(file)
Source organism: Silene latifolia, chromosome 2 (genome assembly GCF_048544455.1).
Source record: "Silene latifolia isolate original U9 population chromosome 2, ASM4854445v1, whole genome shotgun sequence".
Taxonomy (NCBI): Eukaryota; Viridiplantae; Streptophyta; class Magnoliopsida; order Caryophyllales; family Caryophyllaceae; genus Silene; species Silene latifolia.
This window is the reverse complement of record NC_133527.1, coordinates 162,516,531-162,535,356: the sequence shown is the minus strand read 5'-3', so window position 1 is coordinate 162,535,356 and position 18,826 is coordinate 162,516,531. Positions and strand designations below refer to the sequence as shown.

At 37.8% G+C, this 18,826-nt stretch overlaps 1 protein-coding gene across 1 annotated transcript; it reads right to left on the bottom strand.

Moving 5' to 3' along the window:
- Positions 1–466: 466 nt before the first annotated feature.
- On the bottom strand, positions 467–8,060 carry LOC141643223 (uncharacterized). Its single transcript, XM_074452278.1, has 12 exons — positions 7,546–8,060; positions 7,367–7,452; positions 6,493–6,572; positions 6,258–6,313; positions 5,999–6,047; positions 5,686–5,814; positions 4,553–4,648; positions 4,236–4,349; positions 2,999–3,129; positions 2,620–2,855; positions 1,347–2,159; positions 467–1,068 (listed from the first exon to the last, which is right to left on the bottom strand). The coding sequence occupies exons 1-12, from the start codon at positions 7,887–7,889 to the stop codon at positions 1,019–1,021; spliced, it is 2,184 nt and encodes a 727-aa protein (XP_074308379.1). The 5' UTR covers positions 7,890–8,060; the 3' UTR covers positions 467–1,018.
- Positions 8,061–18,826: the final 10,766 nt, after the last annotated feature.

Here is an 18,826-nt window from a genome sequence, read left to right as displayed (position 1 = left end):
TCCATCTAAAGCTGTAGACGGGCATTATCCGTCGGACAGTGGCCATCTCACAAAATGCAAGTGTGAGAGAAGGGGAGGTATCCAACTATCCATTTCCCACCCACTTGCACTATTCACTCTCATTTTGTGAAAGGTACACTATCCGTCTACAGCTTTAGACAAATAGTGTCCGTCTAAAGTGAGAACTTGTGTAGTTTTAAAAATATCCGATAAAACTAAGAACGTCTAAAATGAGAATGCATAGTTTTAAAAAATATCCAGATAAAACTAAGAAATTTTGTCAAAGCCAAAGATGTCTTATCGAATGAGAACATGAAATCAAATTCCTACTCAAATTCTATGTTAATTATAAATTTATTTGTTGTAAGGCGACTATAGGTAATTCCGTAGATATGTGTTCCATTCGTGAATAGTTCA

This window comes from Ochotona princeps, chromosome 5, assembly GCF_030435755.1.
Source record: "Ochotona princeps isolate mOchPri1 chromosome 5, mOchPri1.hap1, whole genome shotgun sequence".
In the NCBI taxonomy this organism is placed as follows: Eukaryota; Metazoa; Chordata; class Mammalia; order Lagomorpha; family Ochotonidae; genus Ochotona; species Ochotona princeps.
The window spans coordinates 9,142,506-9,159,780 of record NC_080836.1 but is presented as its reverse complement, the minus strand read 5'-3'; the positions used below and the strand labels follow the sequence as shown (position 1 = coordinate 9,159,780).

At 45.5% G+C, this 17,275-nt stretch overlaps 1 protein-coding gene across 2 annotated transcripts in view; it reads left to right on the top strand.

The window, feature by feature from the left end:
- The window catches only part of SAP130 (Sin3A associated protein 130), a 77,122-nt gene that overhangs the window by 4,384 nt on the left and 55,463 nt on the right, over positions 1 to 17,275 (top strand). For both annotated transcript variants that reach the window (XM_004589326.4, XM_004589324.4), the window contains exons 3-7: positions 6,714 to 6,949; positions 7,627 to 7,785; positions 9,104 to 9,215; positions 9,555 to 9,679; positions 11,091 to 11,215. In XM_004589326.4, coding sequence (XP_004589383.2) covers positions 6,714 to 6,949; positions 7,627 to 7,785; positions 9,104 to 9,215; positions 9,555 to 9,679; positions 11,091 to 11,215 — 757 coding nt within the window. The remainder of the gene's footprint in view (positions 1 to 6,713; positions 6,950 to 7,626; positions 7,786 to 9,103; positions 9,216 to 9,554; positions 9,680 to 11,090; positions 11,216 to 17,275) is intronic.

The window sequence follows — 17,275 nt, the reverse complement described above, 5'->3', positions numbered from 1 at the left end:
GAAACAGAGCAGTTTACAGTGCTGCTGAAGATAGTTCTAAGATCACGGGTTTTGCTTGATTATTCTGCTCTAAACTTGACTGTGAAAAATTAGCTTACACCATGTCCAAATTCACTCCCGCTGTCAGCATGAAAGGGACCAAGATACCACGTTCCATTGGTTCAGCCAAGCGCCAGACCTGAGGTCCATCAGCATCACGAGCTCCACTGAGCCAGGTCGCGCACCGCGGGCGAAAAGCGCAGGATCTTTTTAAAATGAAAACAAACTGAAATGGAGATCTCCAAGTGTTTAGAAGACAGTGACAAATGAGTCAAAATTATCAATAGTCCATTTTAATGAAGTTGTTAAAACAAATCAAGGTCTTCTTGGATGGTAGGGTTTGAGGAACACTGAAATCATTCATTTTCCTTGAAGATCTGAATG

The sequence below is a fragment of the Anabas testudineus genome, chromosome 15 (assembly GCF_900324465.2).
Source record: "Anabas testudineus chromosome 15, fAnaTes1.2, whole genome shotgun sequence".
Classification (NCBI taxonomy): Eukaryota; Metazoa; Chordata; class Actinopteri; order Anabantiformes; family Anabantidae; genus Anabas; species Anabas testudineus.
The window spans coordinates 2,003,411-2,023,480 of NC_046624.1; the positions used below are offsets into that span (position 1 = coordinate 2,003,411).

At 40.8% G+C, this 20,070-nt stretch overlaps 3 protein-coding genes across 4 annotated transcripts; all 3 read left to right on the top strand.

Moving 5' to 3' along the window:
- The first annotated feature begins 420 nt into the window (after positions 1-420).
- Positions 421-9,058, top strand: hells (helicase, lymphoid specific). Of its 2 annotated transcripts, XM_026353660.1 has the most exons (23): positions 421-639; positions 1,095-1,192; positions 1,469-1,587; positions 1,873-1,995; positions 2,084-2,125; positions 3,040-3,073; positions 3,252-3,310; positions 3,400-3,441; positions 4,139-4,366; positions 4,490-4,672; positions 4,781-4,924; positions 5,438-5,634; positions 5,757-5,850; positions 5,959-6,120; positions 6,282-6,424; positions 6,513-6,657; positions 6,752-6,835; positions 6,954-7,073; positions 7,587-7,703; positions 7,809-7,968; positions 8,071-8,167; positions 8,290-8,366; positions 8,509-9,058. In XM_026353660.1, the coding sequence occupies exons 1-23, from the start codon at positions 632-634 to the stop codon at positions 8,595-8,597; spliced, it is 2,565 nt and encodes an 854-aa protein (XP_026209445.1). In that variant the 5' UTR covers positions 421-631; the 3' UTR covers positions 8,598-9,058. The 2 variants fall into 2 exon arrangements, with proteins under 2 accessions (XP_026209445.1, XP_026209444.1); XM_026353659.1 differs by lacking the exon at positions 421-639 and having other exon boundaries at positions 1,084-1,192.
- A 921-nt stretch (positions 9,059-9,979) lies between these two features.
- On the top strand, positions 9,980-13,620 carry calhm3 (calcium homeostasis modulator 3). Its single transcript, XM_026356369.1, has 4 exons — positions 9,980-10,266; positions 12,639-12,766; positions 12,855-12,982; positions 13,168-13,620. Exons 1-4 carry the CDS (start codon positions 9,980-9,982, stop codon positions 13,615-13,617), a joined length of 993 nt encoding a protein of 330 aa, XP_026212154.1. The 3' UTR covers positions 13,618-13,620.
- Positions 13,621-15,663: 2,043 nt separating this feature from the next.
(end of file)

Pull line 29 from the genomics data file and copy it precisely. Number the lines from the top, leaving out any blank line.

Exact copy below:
- A 921-nt stretch (positions 9,059-9,979) lies between these two features.